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European Commissioner for Enlargement and Neighbourhood Policy
Statement on the situation in Albania
Plenary Session of the European Parliament
Strasbourg, 15 February 2011
President, Honourable Members. Thank you for inviting me to speak on Albania this evening.
Although on the European mainland, Albania was isolated for a large part of the 20th century. However, Albania is now open and accessible. It has become a country with a European perspective. Today, Albania is stuck in a political crisis.
The developments in Tirana on Friday 21 January 2011 were tragic. The increasingly bitter, political stalemate has resulted in four needless deaths.
The tone in Tirana needs to change. The dangerous downward spiral must end.
The political crisis must be resolved. This is the shared responsibility of the political leaders in Albania. That is what the citizens of Albania expect. And they are right. Democratically elected representatives must act as such: represent the people and find democratic compromises.
Mr Chairman, if the solution to the crisis lies in domestic hands, we as outsiders must do all we can to help facilitate such a solution.
EEAS Managing Director Miroslav Lajčák visited Tirana twice to meet the President, the Prime Minister and the leader of opposition.
His messages, on behalf of HR/VP and myself, were clear:
First - Stop the violence, and investigate the events of 21 January correctly. These investigations should be conducted by the judicial authorities, without political interference.
Second – Stop the verbal abuse and the implicit and explicit undermining of State institutions.
Third – Get the political dialogue back on track. Acknowledge that you have a shared responsibility to secure a more positive future for Albania. In the near future, this means jointly ensuring the conduct of free, fair and transparent local elections.
Fourth - Begin the important task of implementing the twelve priorities outlined in the 2010 Commission Opinion. The government and the opposition must do it together.
The reactions of the political leaders and the general public, to Miroslav Lajcak's visits were encouraging and positive, respectively. There is some momentum, which can and should be used to turn the crisis into an opportunity.
The two Albanian leaders welcome the attention given to them, but they are stuck in their own internal impasse. But EU goodwill and assistance cannot replace dialogue between the leaders.
We can help to bridge the gap through our active engagement. However, we cannot do so before both sides signal a genuine willingness to put the European future of Albania above party politics and personal mistrust.
There is no space for "cherry picking". Albania must meet all of the Copenhagen criteria including interactive, political dialogue and functioning Parliament or nothing.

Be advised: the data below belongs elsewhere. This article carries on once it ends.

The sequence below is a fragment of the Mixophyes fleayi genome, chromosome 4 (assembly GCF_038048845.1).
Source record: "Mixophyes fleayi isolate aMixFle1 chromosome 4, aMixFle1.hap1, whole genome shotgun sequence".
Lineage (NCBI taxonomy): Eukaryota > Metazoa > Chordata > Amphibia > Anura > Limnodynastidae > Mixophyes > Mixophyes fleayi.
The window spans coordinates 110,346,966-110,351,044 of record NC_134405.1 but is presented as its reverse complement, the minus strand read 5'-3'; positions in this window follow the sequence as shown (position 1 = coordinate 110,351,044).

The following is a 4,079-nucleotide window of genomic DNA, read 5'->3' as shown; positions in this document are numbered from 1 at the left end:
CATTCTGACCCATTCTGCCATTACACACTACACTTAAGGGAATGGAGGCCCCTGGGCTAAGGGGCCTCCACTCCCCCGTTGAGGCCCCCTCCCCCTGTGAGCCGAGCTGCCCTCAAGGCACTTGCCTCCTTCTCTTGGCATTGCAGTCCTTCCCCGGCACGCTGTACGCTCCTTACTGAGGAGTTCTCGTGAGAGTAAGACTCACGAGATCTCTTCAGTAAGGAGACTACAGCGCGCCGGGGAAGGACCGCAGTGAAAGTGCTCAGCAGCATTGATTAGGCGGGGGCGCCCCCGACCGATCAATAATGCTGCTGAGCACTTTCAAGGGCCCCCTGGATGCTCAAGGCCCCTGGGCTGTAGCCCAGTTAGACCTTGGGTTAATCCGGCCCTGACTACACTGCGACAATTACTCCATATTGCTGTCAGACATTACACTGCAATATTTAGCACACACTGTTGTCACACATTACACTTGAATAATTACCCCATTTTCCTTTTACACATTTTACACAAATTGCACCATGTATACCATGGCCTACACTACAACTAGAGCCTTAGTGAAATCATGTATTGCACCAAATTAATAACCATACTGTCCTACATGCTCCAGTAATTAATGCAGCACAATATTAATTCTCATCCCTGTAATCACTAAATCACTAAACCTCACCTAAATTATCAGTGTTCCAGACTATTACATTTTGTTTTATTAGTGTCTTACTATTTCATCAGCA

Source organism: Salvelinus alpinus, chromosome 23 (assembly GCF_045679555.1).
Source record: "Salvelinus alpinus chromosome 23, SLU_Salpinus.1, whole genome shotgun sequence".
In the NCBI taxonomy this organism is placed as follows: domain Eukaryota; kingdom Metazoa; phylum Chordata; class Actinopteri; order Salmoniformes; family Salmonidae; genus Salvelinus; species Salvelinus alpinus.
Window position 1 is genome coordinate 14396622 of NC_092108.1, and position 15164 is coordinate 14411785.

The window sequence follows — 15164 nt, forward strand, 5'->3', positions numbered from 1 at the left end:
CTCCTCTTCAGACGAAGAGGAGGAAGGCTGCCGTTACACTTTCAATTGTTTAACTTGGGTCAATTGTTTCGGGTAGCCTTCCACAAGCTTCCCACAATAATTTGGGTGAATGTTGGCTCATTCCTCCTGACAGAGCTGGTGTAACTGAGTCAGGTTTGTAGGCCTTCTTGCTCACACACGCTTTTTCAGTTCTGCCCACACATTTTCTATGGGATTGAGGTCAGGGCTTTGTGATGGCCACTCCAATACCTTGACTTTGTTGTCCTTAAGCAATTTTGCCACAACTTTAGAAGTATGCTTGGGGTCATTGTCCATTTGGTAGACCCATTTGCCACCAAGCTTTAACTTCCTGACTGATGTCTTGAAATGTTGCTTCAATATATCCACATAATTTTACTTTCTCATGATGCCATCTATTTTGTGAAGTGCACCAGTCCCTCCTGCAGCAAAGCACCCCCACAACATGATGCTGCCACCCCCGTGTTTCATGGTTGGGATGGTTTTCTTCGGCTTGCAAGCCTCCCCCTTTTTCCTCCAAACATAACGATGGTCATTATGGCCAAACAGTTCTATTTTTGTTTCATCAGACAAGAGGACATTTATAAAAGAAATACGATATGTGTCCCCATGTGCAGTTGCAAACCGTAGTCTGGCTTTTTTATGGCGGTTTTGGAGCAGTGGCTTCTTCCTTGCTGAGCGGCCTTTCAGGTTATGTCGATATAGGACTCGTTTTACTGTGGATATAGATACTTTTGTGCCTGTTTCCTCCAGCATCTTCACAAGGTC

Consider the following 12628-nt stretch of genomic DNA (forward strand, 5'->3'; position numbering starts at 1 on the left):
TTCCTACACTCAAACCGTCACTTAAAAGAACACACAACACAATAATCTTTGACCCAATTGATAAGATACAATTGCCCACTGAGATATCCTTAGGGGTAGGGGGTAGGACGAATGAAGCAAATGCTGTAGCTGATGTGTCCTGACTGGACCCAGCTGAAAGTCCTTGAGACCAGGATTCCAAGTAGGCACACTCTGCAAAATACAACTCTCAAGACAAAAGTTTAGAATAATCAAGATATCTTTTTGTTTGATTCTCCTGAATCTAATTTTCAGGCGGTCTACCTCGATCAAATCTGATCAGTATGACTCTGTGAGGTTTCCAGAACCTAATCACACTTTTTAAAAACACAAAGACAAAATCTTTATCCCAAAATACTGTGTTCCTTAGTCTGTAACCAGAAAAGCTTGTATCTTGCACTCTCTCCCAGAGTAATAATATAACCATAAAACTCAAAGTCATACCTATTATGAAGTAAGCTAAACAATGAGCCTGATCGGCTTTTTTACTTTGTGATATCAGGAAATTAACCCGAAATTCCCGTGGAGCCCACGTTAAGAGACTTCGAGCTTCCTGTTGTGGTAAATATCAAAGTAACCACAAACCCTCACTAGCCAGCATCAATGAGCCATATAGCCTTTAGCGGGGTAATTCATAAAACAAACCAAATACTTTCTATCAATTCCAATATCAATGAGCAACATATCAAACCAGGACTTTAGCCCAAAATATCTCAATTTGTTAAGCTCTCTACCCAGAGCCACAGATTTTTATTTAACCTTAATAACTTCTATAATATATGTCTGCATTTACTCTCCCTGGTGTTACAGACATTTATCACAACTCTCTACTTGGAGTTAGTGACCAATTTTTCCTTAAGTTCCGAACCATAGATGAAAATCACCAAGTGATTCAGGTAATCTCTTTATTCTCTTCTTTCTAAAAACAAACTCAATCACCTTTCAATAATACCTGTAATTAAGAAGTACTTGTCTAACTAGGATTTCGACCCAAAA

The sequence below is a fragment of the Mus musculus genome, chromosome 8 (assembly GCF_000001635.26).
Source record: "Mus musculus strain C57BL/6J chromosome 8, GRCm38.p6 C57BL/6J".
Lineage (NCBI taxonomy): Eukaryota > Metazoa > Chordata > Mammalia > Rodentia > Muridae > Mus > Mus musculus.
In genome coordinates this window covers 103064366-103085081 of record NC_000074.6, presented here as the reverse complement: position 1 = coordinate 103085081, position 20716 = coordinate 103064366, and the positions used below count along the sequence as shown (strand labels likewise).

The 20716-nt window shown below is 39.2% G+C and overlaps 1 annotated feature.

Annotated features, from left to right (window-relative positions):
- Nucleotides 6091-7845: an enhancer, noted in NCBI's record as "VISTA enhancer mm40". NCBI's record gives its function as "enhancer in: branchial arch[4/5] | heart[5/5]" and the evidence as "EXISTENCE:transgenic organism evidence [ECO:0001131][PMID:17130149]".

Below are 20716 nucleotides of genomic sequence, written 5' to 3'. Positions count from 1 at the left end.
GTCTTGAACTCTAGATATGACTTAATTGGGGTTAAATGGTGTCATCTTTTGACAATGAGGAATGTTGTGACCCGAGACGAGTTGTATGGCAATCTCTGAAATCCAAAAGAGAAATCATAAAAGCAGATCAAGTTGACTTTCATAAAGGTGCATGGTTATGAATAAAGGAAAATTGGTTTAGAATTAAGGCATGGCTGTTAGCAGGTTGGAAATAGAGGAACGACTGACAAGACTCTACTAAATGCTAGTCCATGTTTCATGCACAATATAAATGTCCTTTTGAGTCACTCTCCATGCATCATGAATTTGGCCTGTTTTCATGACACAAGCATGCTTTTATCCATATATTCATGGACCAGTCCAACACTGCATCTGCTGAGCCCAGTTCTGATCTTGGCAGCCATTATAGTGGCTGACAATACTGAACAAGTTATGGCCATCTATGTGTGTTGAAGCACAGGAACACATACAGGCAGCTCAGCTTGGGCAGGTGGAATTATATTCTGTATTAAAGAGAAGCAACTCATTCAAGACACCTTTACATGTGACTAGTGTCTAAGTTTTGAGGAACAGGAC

The following is on the table for Albania:
These twelve priorities include, among others, improving the functioning of democratic institutions and the political dialogue, the rule of law and reform of the judiciary, the fight against organized crime, and the protection of human rights.
These twelve priorities and the Copenhagen criteria are not just exercises for the politicians. Rather, they bring clear, measurable benefits for citizens. Albania's politicians urgently need to put the interests of Albania's citizens first.
Let us turn these priorities into a European framework to address the current political challenges in Albania.
For this reason, I sent a letter to Prime Minister Berisha, one week before the January demonstrations, where I set out a "road map" – based on these twelve priorities - to help Albania emerge from the current impasse. We all witnessed the tragic events that ensued.
It is not too late. If we receive irreversible signals that there is a mutual willingness to use this European framework to gradually overcome the political stalemate and the recent crisis, then we will respond positively.
The European Parliament also has a vital role to play. You as politicians, you can send a clear message to politicians. A clear, united message from this house, and the whole European Union, with the readiness to engage, would cause all in Albania to reflect upon the best course of action.
Let me use this opportunity Mr President, Honourable members to call on the Prime Minister of Albania Mr. Berisha to create a truly inclusive political environment in Albania. Other political forces and civil society organizations would gain from the benefits of European integration.
Let me also call on the Leader of the Socialist Party Mr. Rama to ensure that his party is a truly constructive opposition. One which enjoys the benefits, but also the responsibilities of this inclusive political environment we wish to see in Albania.